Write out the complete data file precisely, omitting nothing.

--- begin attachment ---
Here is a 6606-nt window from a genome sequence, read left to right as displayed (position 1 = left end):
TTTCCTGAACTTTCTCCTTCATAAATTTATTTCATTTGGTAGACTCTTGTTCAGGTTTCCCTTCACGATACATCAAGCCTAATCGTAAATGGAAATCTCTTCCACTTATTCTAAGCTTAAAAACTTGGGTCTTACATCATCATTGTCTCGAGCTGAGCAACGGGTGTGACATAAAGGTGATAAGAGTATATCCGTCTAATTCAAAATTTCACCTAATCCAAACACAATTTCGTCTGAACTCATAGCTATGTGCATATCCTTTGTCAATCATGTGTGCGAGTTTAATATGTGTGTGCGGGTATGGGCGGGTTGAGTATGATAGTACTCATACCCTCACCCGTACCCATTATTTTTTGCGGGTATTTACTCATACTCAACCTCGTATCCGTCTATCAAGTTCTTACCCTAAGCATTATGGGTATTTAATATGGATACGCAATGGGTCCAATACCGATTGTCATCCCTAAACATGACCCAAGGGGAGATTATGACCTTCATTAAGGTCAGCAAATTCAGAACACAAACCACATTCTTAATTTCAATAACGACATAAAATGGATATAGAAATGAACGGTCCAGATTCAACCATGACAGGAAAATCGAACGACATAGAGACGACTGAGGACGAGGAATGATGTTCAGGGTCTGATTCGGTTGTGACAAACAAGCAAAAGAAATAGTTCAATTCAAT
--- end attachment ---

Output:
Here is a 6606-nt window from a genome sequence, read left to right as displayed (position 1 = left end):
TTTCCTGAACTTTCTCCTTCATAAATTTATTTCATTTGGTAGACTCTTGTTCAGGTTTCCCTTCACGATACATCAAGCCTAATCGTAAATGGAAATCTCTTCCACTTATTCTAAGCTTAAAAACTTGGGTCTTACATCATCATTGTCTCGAGCTGAGCAACGGGTGTGACATAAAGGTGATAAGAGTATATCCGTCTAATTCAAAATTTCACCTAATCCAAACACAATTTCGTCTGAACTCATAGCTATGTGCATATCCTTTGTCAATCATGTGTGCGAGTTTAATATGTGTGTGCGGGTATGGGCGGGTTGAGTATGATAGTACTCATACCCTCACCCGTACCCATTATTTTTTGCGGGTATTTACTCATACTCAACCTCGTATCCGTCTATCAAGTTCTTACCCTAAGCATTATGGGTATTTAATATGGATACGCAATGGGTCCAATACCGATTGTCATCCCTAAACATGACCCAAGGGGAGATTATGACCTTCATTAAGGTCAGCAAATTCAGAACACAAACCACATTCTTAATTTCAATAACGACATAAAATGGATATAGAAATGAACGGTCCAGATTCAACCATGACAGGAAAATCGAACGACATAGAGACGACTGAGGACGAGGAATGATGTTCAGGGTCTGATTCGGTTGTGACAAACAAGCAAAAGAAATAGTTCAATTCAAT